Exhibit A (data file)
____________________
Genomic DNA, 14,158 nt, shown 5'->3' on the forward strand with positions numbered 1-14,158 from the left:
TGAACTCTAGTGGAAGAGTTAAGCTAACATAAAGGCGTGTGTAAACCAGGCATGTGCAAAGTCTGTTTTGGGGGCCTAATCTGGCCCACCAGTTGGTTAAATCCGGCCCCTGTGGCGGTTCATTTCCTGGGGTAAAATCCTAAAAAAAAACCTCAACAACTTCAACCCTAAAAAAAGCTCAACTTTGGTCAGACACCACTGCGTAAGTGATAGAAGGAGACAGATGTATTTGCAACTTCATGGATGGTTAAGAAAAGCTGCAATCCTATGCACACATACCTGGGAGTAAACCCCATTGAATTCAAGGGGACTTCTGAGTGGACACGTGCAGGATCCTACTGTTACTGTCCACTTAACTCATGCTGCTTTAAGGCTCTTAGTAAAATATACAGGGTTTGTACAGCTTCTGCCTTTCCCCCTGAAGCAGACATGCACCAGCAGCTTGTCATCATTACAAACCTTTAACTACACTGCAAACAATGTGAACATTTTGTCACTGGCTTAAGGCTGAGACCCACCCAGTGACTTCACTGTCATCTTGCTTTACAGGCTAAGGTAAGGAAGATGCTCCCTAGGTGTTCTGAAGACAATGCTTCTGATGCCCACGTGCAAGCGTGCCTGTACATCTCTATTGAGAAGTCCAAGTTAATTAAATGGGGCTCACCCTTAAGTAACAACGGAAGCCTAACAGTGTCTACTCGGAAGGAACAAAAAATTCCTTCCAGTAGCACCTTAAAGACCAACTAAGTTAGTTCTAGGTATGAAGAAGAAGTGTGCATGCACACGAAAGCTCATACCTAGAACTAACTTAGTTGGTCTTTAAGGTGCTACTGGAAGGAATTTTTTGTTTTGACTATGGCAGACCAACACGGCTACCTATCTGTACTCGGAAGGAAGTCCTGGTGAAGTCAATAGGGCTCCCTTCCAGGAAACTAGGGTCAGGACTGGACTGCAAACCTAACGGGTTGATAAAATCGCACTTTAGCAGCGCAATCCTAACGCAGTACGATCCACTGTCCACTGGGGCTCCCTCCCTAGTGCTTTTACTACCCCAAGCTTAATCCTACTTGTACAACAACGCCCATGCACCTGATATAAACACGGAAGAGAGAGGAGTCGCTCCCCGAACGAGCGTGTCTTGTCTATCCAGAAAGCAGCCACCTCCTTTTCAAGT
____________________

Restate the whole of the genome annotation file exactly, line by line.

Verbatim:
Genomic DNA, 14,158 nt, shown 5'->3' on the forward strand with positions numbered 1-14,158 from the left:
TGAACTCTAGTGGAAGAGTTAAGCTAACATAAAGGCGTGTGTAAACCAGGCATGTGCAAAGTCTGTTTTGGGGGCCTAATCTGGCCCACCAGTTGGTTAAATCCGGCCCCTGTGGCGGTTCATTTCCTGGGGTAAAATCCTAAAAAAAAACCTCAACAACTTCAACCCTAAAAAAAGCTCAACTTTGGTCAGACACCACTGCGTAAGTGATAGAAGGAGACAGATGTATTTGCAACTTCATGGATGGTTAAGAAAAGCTGCAATCCTATGCACACATACCTGGGAGTAAACCCCATTGAATTCAAGGGGACTTCTGAGTGGACACGTGCAGGATCCTACTGTTACTGTCCACTTAACTCATGCTGCTTTAAGGCTCTTAGTAAAATATACAGGGTTTGTACAGCTTCTGCCTTTCCCCCTGAAGCAGACATGCACCAGCAGCTTGTCATCATTACAAACCTTTAACTACACTGCAAACAATGTGAACATTTTGTCACTGGCTTAAGGCTGAGACCCACCCAGTGACTTCACTGTCATCTTGCTTTACAGGCTAAGGTAAGGAAGATGCTCCCTAGGTGTTCTGAAGACAATGCTTCTGATGCCCACGTGCAAGCGTGCCTGTACATCTCTATTGAGAAGTCCAAGTTAATTAAATGGGGCTCACCCTTAAGTAACAACGGAAGCCTAACAGTGTCTACTCGGAAGGAACAAAAAATTCCTTCCAGTAGCACCTTAAAGACCAACTAAGTTAGTTCTAGGTATGAAGAAGAAGTGTGCATGCACACGAAAGCTCATACCTAGAACTAACTTAGTTGGTCTTTAAGGTGCTACTGGAAGGAATTTTTTGTTTTGACTATGGCAGACCAACACGGCTACCTATCTGTACTCGGAAGGAAGTCCTGGTGAAGTCAATAGGGCTCCCTTCCAGGAAACTAGGGTCAGGACTGGACTGCAAACCTAACGGGTTGATAAAATCGCACTTTAGCAGCGCAATCCTAACGCAGTACGATCCACTGTCCACTGGGGCTCCCTCCCTAGTGCTTTTACTACCCCAAGCTTAATCCTACTTGTACAACAACGCCCATGCACCTGATATAAACACGGAAGAGAGAGGAGTCGCTCCCCGAACGAGCGTGTCTTGTCTATCCAGAAAGCAGCCACCTCCTTTTCAAGT